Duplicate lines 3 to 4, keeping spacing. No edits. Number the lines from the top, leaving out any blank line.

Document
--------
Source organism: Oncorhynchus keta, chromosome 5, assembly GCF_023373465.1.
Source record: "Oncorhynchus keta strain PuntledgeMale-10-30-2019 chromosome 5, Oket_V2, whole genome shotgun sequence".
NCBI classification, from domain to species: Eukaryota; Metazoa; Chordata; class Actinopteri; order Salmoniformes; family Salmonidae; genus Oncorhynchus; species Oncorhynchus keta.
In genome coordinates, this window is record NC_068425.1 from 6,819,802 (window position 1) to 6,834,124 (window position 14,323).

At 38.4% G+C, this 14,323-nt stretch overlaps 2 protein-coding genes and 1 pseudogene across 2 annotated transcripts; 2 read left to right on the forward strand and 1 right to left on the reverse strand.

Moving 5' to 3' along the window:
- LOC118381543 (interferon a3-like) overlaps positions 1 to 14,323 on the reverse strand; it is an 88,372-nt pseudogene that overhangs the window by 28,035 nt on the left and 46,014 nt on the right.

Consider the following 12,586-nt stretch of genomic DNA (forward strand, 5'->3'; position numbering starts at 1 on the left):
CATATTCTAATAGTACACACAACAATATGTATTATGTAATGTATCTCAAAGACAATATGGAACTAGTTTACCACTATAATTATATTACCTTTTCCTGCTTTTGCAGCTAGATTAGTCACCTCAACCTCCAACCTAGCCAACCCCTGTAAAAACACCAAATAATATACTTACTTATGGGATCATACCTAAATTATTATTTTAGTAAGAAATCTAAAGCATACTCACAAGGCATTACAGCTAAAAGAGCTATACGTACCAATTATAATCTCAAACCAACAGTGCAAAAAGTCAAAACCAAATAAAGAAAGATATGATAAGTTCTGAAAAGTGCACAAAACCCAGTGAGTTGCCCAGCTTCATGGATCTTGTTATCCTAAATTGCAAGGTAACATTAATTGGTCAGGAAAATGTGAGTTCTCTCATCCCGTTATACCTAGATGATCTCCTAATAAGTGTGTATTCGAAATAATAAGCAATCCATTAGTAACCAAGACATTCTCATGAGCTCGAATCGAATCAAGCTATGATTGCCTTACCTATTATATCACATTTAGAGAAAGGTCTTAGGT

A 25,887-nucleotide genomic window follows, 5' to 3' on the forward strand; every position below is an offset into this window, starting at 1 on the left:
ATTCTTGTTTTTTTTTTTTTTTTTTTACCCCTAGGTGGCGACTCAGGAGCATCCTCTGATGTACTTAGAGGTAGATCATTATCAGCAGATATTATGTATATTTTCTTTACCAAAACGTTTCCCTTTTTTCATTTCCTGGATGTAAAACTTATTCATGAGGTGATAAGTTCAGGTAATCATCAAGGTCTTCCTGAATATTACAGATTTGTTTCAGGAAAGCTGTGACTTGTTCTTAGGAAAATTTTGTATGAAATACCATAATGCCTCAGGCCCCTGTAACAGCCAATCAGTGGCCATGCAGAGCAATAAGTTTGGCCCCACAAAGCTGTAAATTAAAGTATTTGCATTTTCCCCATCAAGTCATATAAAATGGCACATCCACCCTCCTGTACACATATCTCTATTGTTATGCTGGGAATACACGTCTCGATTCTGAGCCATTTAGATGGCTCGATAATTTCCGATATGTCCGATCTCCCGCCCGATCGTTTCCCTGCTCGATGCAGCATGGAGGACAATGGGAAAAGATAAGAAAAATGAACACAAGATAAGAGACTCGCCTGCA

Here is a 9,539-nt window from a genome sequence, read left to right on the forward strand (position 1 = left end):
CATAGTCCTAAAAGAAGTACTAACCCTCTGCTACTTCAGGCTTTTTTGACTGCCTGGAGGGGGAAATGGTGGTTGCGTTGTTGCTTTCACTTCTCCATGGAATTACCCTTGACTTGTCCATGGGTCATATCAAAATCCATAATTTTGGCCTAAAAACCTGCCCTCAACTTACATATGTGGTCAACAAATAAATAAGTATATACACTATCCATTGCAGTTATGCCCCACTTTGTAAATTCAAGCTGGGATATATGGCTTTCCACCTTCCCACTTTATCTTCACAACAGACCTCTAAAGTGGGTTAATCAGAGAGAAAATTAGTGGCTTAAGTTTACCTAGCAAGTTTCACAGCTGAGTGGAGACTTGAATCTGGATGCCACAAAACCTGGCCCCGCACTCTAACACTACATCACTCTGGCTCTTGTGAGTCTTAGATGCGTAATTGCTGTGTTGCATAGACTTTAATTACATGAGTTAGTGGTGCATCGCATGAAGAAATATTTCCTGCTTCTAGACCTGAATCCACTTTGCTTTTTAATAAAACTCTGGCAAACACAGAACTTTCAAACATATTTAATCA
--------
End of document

NCBI classification, from domain to species: Eukaryota; Metazoa; Chordata; class Actinopteri; order Salmoniformes; family Salmonidae; genus Oncorhynchus; species Oncorhynchus keta.
In genome coordinates, this window is record NC_068425.1 from 6,819,802 (window position 1) to 6,834,124 (window position 14,323).